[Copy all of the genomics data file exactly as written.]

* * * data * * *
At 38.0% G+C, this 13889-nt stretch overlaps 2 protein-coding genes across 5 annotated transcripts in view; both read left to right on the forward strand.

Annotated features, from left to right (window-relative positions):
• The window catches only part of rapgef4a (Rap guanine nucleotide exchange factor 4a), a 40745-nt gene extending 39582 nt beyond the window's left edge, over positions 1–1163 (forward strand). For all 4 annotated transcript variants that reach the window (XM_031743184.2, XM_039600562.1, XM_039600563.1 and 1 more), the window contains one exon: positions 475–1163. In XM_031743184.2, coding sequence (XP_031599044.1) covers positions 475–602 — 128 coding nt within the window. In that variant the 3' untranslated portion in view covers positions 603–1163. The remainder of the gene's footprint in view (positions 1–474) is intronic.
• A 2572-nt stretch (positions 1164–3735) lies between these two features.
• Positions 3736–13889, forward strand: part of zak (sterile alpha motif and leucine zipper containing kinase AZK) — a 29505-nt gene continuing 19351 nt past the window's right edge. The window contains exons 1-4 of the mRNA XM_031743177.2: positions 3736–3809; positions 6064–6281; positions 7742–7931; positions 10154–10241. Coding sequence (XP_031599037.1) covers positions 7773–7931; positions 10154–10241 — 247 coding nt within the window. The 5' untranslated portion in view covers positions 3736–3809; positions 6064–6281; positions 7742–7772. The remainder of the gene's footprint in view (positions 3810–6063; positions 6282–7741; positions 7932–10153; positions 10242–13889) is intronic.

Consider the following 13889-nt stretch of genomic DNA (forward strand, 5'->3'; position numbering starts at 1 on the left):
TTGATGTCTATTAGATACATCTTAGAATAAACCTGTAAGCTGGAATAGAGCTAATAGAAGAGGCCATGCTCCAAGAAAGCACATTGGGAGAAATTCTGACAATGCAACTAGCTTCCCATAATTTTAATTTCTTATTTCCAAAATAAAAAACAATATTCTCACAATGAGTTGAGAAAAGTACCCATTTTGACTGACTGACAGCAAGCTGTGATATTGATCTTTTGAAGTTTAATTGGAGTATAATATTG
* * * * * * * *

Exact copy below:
At 38.0% G+C, this 13889-nt stretch overlaps 2 protein-coding genes across 5 annotated transcripts in view; both read left to right on the forward strand.

Annotated features, from left to right (window-relative positions):
• The window catches only part of rapgef4a (Rap guanine nucleotide exchange factor 4a), a 40745-nt gene extending 39582 nt beyond the window's left edge, over positions 1–1163 (forward strand). For all 4 annotated transcript variants that reach the window (XM_031743184.2, XM_039600562.1, XM_039600563.1 and 1 more), the window contains one exon: positions 475–1163. In XM_031743184.2, coding sequence (XP_031599044.1) covers positions 475–602 — 128 coding nt within the window. In that variant the 3' untranslated portion in view covers positions 603–1163. The remainder of the gene's footprint in view (positions 1–474) is intronic.
• A 2572-nt stretch (positions 1164–3735) lies between these two features.
• Positions 3736–13889, forward strand: part of zak (sterile alpha motif and leucine zipper containing kinase AZK) — a 29505-nt gene continuing 19351 nt past the window's right edge. The window contains exons 1-4 of the mRNA XM_031743177.2: positions 3736–3809; positions 6064–6281; positions 7742–7931; positions 10154–10241. Coding sequence (XP_031599037.1) covers positions 7773–7931; positions 10154–10241 — 247 coding nt within the window. The 5' untranslated portion in view covers positions 3736–3809; positions 6064–6281; positions 7742–7772. The remainder of the gene's footprint in view (positions 3810–6063; positions 6282–7741; positions 7932–10153; positions 10242–13889) is intronic.

Consider the following 13889-nt stretch of genomic DNA (forward strand, 5'->3'; position numbering starts at 1 on the left):
TTGATGTCTATTAGATACATCTTAGAATAAACCTGTAAGCTGGAATAGAGCTAATAGAAGAGGCCATGCTCCAAGAAAGCACATTGGGAGAAATTCTGACAATGCAACTAGCTTCCCATAATTTTAATTTCTTATTTCCAAAATAAAAAACAATATTCTCACAATGAGTTGAGAAAAGTACCCATTTTGACTGACTGACAGCAAGCTGTGATATTGATCTTTTGAAGTTTAATTGGAGTATAATATTG